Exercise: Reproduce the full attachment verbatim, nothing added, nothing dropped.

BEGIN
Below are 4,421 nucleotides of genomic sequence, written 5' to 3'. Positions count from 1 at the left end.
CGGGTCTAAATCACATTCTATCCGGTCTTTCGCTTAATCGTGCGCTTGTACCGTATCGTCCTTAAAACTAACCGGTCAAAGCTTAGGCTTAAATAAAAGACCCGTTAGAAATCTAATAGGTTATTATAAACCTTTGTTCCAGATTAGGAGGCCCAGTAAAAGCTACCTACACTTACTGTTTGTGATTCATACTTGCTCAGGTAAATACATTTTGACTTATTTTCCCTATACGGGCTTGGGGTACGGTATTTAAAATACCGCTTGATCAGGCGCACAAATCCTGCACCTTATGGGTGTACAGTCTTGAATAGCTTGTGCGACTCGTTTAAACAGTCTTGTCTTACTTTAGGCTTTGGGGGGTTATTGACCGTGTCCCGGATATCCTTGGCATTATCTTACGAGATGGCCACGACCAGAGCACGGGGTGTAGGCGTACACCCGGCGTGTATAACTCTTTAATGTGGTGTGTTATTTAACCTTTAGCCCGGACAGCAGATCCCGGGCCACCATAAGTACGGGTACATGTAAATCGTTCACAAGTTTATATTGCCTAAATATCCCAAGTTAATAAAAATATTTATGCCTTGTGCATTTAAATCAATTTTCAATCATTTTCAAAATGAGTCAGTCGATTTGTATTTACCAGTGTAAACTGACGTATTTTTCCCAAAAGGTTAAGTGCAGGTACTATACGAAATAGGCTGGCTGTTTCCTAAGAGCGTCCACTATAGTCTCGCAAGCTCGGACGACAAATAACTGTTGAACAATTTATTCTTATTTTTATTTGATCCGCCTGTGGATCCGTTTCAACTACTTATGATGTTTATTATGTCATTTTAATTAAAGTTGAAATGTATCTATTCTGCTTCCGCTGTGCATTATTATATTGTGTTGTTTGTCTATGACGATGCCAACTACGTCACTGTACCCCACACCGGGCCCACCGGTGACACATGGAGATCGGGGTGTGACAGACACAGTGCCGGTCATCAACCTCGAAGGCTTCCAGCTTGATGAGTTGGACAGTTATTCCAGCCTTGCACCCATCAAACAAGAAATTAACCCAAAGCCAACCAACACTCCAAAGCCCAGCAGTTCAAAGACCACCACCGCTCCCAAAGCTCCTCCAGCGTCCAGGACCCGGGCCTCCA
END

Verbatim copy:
Below are 4,421 nucleotides of genomic sequence, written 5' to 3'. Positions count from 1 at the left end.
CGGGTCTAAATCACATTCTATCCGGTCTTTCGCTTAATCGTGCGCTTGTACCGTATCGTCCTTAAAACTAACCGGTCAAAGCTTAGGCTTAAATAAAAGACCCGTTAGAAATCTAATAGGTTATTATAAACCTTTGTTCCAGATTAGGAGGCCCAGTAAAAGCTACCTACACTTACTGTTTGTGATTCATACTTGCTCAGGTAAATACATTTTGACTTATTTTCCCTATACGGGCTTGGGGTACGGTATTTAAAATACCGCTTGATCAGGCGCACAAATCCTGCACCTTATGGGTGTACAGTCTTGAATAGCTTGTGCGACTCGTTTAAACAGTCTTGTCTTACTTTAGGCTTTGGGGGGTTATTGACCGTGTCCCGGATATCCTTGGCATTATCTTACGAGATGGCCACGACCAGAGCACGGGGTGTAGGCGTACACCCGGCGTGTATAACTCTTTAATGTGGTGTGTTATTTAACCTTTAGCCCGGACAGCAGATCCCGGGCCACCATAAGTACGGGTACATGTAAATCGTTCACAAGTTTATATTGCCTAAATATCCCAAGTTAATAAAAATATTTATGCCTTGTGCATTTAAATCAATTTTCAATCATTTTCAAAATGAGTCAGTCGATTTGTATTTACCAGTGTAAACTGACGTATTTTTCCCAAAAGGTTAAGTGCAGGTACTATACGAAATAGGCTGGCTGTTTCCTAAGAGCGTCCACTATAGTCTCGCAAGCTCGGACGACAAATAACTGTTGAACAATTTATTCTTATTTTTATTTGATCCGCCTGTGGATCCGTTTCAACTACTTATGATGTTTATTATGTCATTTTAATTAAAGTTGAAATGTATCTATTCTGCTTCCGCTGTGCATTATTATATTGTGTTGTTTGTCTATGACGATGCCAACTACGTCACTGTACCCCACACCGGGCCCACCGGTGACACATGGAGATCGGGGTGTGACAGACACAGTGCCGGTCATCAACCTCGAAGGCTTCCAGCTTGATGAGTTGGACAGTTATTCCAGCCTTGCACCCATCAAACAAGAAATTAACCCAAAGCCAACCAACACTCCAAAGCCCAGCAGTTCAAAGACCACCACCGCTCCCAAAGCTCCTCCAGCGTCCAGGACCCGGGCCTCCA